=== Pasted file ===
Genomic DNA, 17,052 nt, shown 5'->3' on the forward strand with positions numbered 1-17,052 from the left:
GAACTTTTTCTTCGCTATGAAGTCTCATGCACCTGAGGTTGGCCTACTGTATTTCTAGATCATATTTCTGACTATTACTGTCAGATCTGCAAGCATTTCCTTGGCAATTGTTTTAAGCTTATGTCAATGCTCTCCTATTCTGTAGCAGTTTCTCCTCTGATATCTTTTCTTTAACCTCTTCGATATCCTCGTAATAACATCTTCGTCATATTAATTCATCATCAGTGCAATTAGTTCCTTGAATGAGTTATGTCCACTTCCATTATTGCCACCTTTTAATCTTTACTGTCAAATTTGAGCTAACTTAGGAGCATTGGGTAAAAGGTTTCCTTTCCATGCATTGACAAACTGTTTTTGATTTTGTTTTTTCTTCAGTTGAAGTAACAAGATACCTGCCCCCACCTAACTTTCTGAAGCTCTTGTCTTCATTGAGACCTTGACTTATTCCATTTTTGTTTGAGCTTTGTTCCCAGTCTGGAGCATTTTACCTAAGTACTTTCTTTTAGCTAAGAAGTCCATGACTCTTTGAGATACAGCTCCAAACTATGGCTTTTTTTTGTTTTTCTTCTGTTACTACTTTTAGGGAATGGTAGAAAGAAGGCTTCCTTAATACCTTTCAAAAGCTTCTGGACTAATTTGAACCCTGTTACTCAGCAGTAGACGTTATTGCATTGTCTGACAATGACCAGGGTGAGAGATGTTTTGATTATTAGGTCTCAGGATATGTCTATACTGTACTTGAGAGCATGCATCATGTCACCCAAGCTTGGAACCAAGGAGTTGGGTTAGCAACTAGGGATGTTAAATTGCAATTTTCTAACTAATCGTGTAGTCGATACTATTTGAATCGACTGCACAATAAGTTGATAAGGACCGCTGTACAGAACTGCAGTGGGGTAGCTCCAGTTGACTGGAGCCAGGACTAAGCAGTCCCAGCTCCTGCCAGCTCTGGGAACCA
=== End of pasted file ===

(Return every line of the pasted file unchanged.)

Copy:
Genomic DNA, 17,052 nt, shown 5'->3' on the forward strand with positions numbered 1-17,052 from the left:
GAACTTTTTCTTCGCTATGAAGTCTCATGCACCTGAGGTTGGCCTACTGTATTTCTAGATCATATTTCTGACTATTACTGTCAGATCTGCAAGCATTTCCTTGGCAATTGTTTTAAGCTTATGTCAATGCTCTCCTATTCTGTAGCAGTTTCTCCTCTGATATCTTTTCTTTAACCTCTTCGATATCCTCGTAATAACATCTTCGTCATATTAATTCATCATCAGTGCAATTAGTTCCTTGAATGAGTTATGTCCACTTCCATTATTGCCACCTTTTAATCTTTACTGTCAAATTTGAGCTAACTTAGGAGCATTGGGTAAAAGGTTTCCTTTCCATGCATTGACAAACTGTTTTTGATTTTGTTTTTTCTTCAGTTGAAGTAACAAGATACCTGCCCCCACCTAACTTTCTGAAGCTCTTGTCTTCATTGAGACCTTGACTTATTCCATTTTTGTTTGAGCTTTGTTCCCAGTCTGGAGCATTTTACCTAAGTACTTTCTTTTAGCTAAGAAGTCCATGACTCTTTGAGATACAGCTCCAAACTATGGCTTTTTTTTGTTTTTCTTCTGTTACTACTTTTAGGGAATGGTAGAAAGAAGGCTTCCTTAATACCTTTCAAAAGCTTCTGGACTAATTTGAACCCTGTTACTCAGCAGTAGACGTTATTGCATTGTCTGACAATGACCAGGGTGAGAGATGTTTTGATTATTAGGTCTCAGGATATGTCTATACTGTACTTGAGAGCATGCATCATGTCACCCAAGCTTGGAACCAAGGAGTTGGGTTAGCAACTAGGGATGTTAAATTGCAATTTTCTAACTAATCGTGTAGTCGATACTATTTGAATCGACTGCACAATAAGTTGATAAGGACCGCTGTACAGAACTGCAGTGGGGTAGCTCCAGTTGACTGGAGCCAGGACTAAGCAGTCCCAGCTCCTGCCAGCTCTGGGAACCA